Ash Sharma believes that the backing of this firm plus the feed-in tariff makes the idea viable.

"One of the biggest stumbling blocks has been overcome and the financing looks like it could be in a good position to succeed I would say."

Not concentrating

Unlike many other solar projects in Africa that use concentrated solar power, the Nzema plant will use photovoltaic (PV) technology to convert sunlight directly into electricity. Douglas Coleman says the characteristics of the Sun in Ghana favour PV.

"We can predict with great certainty on an annual basis, the output from the plant. That predictability means we can harmonise with the needs of the transmission network, to balance load with generation."

While concerns have been raised in recent weeks about the future of North Africa's Desertec project that aims to export solar power to Europe, researchers are far more hopeful about the prospects for local African markets.

Demand for renewable energy has been held back in emerging economies like Ghana by high costs, but a recent glut of solar panels on world markets has seen prices tumble - much to the advantage of African countries.

"The reason the technology hasn't taken off so far is that it has been too expensive," says Ash Sharma, "but the costs of solar have decreased dramatically in the last two years, they've fallen by 40% plus, and this has really enabled it to be used in emerging regions in Africa and Asia."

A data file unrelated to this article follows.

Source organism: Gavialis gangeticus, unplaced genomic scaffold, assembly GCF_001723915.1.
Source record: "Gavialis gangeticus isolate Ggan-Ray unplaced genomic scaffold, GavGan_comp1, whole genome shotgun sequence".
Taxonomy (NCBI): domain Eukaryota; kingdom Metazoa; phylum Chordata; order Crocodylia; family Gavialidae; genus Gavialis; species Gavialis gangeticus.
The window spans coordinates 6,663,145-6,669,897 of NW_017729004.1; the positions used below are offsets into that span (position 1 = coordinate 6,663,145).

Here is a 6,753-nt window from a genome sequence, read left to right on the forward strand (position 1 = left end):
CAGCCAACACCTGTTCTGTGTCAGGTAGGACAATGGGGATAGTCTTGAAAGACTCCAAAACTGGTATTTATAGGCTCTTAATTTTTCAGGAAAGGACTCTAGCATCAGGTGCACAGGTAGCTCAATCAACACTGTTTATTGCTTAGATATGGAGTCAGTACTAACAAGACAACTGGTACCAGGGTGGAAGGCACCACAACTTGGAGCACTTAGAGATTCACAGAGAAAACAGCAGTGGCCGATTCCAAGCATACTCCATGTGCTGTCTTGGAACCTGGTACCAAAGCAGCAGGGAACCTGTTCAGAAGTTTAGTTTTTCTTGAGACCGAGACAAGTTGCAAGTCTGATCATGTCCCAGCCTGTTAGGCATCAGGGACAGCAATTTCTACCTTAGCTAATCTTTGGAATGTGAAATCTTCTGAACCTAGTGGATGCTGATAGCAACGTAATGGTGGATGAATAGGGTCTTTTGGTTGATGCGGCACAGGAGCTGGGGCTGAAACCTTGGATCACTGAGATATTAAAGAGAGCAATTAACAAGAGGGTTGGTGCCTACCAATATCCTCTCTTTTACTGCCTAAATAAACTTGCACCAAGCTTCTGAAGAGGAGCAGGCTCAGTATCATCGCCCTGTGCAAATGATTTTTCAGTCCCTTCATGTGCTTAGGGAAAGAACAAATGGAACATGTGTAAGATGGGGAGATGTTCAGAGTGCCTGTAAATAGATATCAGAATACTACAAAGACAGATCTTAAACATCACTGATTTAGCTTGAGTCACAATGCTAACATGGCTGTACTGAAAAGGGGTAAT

Installation of more than 630,000 solar PV modules will begin by the end of next year with electricity being generated early in 2014. It is due to reach full capacity at the end of 2015.

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  • rate this

    Comment number 18.

    so let's swap our dependency on energy from the middle east to north Africa. One of the biggest selling point of renewal energy is self-sufficiency!

  • rate this

    Comment number 17.

    This is excellent. This is surely part of the better Ghana agenda of the current government. To all the doubters stay tuned for more of such success stories from Ghana in particular.

  • rate this

    Comment number 16.